Commercial and geo-political considerations are clearly more important than humanitarian ones, however serious. Indeed, in giving "aid" to the Rajapaksa government in the middle of its killing spree against the Tamils, the Rudd government has been in political solidarity with the Rajapaksa's military mission.

This is simply not acceptable, and damages the image of Australia by its failure to condemn a murderous regime that h

It is easy to see how Tamils believe that the Sinhalese are bent on wiping them out. In 1948, Sri Lanka (then known as Ceylon) gained independence from the British. Not long after, in 1956, the Sri Lankan parliament passed a Sinhala Only Act. This relegated Tamils to the status of second-class citizenry.

It also exposed them to the repeated violence that culminated in the disgraceful race riots in 1983 when Sinhala mobs guided by voting-lists set out to destroy Tamil homes and even antiquities such as the library in Jaffna.

Sinhalese forces themselves invaded Jaffna and subjected the local population to barbaric treatment.

They were even prepared to murder journalists in their bid to intimidate the Tamil press. Every day, Tamils in non-combat areas "disappeared", having been taken away in the backs of notorious white vans.

Underlying this conflict lies deep racist sentiment. I personally have been astonished by the number of educated Sinhalese who boast of an "Aryan" heritage, compared to the "Dravidian" origin of Tamils. The former implies some northern origin from lighter-skinned and educated forebears; the latter implies an origin in the jungles of India. This antagonism is fuelled by fundamentalist Buddhist proclamations that ancient texts identify "foreign devils" who should be expelled.

Military destruction

This racism is supported in practice by the Marxist-Leninists of the People's Liberation Front (JVP) which holds 40 of the 225 seats in parliament and is part of the government coalition. Proclaiming Lenin's doctrines of central dictatorship by the vanguard of the proletariat, it has vigorously urged military destruction of Tamil hopes for autonomy.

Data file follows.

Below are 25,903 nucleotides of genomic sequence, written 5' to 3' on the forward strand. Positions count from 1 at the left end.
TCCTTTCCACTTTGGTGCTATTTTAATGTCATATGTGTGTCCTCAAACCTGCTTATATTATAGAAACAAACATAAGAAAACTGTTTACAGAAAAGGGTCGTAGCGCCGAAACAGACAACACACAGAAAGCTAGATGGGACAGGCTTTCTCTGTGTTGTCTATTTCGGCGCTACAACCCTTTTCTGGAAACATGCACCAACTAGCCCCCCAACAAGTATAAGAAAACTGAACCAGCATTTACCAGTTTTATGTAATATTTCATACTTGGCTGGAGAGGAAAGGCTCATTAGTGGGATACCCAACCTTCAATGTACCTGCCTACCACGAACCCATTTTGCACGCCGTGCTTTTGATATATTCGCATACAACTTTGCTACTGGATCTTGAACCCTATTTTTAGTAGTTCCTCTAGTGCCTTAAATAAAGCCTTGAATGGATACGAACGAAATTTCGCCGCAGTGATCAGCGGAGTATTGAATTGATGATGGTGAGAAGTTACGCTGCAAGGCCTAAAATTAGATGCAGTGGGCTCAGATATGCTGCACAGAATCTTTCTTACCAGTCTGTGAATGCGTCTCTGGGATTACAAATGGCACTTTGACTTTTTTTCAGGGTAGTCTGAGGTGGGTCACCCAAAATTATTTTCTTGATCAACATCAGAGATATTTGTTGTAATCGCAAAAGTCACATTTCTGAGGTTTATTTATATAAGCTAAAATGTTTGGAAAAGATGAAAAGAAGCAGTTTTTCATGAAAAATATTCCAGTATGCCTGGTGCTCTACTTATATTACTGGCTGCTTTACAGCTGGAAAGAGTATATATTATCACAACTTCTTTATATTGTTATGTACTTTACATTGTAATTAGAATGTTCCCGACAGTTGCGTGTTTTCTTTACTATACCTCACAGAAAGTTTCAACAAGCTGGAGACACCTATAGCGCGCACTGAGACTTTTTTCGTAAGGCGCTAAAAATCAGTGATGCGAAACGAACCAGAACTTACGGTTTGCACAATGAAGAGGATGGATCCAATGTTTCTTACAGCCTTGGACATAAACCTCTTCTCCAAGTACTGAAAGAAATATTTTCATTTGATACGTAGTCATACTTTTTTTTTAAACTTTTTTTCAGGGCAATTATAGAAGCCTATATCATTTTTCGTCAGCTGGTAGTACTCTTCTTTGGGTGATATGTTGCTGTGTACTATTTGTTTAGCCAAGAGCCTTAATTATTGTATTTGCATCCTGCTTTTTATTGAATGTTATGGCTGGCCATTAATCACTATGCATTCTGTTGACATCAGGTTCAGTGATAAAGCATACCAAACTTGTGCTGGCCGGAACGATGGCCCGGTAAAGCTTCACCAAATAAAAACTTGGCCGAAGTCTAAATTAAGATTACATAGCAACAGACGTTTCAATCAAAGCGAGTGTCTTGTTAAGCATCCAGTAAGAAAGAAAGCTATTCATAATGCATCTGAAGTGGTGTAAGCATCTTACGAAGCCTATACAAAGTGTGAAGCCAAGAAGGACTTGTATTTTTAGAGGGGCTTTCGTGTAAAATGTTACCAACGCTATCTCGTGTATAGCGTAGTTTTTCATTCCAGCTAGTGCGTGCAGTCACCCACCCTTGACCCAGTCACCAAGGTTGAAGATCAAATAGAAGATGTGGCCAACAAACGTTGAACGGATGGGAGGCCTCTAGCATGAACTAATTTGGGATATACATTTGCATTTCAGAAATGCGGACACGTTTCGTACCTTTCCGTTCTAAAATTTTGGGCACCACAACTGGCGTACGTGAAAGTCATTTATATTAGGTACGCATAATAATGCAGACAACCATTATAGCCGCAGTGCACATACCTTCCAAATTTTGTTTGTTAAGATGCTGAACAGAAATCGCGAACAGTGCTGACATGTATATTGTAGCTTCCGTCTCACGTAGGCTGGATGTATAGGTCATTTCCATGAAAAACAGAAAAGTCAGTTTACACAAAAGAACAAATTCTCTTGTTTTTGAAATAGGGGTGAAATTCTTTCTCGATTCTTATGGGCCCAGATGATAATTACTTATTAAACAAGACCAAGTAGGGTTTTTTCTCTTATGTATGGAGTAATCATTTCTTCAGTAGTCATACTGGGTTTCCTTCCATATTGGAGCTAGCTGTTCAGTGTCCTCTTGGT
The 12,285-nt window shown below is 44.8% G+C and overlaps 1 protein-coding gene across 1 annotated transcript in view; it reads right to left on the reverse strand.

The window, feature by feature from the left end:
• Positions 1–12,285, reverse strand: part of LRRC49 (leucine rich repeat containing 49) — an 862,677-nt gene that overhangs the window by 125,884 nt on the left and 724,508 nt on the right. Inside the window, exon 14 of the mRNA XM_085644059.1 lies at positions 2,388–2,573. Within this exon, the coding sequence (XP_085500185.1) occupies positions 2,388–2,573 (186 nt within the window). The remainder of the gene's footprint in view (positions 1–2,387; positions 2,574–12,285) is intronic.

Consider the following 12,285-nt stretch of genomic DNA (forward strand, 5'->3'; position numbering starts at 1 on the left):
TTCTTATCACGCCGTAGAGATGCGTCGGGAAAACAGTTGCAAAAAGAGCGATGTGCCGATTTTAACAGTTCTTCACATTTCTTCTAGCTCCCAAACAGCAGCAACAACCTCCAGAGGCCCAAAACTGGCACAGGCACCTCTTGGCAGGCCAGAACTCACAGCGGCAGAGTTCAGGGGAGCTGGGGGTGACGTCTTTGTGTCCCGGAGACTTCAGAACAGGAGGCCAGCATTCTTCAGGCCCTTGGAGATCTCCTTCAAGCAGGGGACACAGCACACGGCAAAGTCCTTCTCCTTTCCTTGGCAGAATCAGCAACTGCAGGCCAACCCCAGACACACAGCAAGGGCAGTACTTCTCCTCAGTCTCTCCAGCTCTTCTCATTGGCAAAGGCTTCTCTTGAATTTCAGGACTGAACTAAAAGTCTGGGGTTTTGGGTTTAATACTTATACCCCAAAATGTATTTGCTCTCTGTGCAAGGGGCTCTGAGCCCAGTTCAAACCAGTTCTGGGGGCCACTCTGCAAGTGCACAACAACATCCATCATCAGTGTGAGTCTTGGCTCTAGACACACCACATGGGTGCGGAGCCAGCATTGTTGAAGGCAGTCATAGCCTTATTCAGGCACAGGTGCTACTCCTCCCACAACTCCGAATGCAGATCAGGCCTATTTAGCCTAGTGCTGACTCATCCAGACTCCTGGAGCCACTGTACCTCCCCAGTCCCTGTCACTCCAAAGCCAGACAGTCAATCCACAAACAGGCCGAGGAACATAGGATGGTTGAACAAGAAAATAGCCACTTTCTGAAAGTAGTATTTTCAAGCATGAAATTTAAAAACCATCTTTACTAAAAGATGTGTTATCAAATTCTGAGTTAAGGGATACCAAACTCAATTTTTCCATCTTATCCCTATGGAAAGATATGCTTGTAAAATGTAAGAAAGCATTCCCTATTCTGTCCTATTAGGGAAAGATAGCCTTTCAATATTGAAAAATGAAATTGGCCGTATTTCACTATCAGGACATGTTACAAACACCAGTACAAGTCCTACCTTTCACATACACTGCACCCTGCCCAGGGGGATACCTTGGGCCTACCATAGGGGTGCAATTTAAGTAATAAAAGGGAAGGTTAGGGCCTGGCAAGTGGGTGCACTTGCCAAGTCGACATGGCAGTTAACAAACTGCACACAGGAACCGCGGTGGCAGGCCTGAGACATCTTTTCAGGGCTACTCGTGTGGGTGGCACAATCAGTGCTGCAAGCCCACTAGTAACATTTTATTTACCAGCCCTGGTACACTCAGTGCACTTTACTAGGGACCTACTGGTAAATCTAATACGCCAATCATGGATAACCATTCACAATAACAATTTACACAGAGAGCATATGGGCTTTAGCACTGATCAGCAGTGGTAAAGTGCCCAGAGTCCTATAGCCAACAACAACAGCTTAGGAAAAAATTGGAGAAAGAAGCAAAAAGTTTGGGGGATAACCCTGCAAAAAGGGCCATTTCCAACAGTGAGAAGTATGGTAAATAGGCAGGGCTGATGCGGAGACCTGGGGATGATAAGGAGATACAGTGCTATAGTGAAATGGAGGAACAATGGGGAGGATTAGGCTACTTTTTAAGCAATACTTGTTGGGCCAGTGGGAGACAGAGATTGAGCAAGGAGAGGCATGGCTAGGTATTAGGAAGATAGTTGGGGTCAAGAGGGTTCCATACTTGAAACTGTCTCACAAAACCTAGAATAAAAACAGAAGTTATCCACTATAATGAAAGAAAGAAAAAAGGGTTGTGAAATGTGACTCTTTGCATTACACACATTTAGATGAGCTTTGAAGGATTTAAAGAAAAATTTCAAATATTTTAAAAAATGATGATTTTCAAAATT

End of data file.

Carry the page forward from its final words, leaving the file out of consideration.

As bombs have begun to fall on the town of Kilinochchi, causing the population to flee, Fr Pathinathan has declared that "the call of the hour is urgent" and pleads for "the people of goodwill all over the world" to "protect the people of Wanni [north-east Sri Lanka] who are threatened with death and destruction and dehumanisation".

But few people seem interested. With the Tamil homelands cut off more effectively than Biafra in the Nigerian civil war, who wants to see pictures of starving children?"
[SOURCE: SRI LANKA: Plight of persecuted Tamils worsens, by Dr John Whitehall, News Weekly, 25-Oct-08]


International Pen on 10 Sep 2008 reported in an article ['SRI LANKA: Tamil journalists detained] the detention and alleged torture of Tamil journalists V. Jasikaran and J. S. Tissainayagam, whom by then had been held by the Sri Lankan government in Colombo for six months under terrorist legislation, apparently for their critical writings.

According to International PEN's information, on 6 March 2008 V. Jasikaran, a Tamil journalist, owner of the E-Kwality printing works and reporter for the news website Outreach Sri Lanka (http://outreachsl.com/en/), was arrested with his wife V. Valamathy, by the Terrorist Investigation Division (TID) in Colombo. The following day, on 7 March, Tamil journalist for the Sunday Times newspaper and editor of Outreach Sri Lanka, Jayaprakash Sittampalam Tissainayagam, was also arrested by the TID, following a visit he made to the offices of the TID requesting information about the detention of his colleague.

Initial reports suggested that V. Jasikaran and J. S. Tissanayagam were accused of receiving money from the Tamil Tiger rebel group; however it is widely believed that the two men are targeted for their reporting and analysis on the ongoing conflict between government forces and the Liberation Tigers of Tamil Elam (LTTE) in the northern part of the country.

According to Amnesty International, ‘The Emergency Regulations, issued by the President, introduce broad-based and vaguely-defined "terrorism" offenses, which have been used to silence critical journalists and generally suppress freedom of expression in Sri Lanka.'

J.S. Tissainayagam was held under renewable 90-day detention orders for five months before being charged on 25 August 2008 as follows: 1) offences under the Prevention of Terrorism Act: in respect to printing, publishing, and distribution of the magazine North Eastern Monthly, between 1 June 2006 to 1 June 2007; 2) offences under the Prevention of Terrorism Act in respect of bringing the government into disrepute by the publication of articles in said magazine; and 3) the violation of Emergency Regulations by aiding and abetting terrorist organisations through the raising of money for said magazine. It is said that North Eastern Magazine was known to be a pro-Tamil English-language publication that closed down over a year ago. It was not considered to be pro-LTTE. His trial is due to start on 18 September 2008.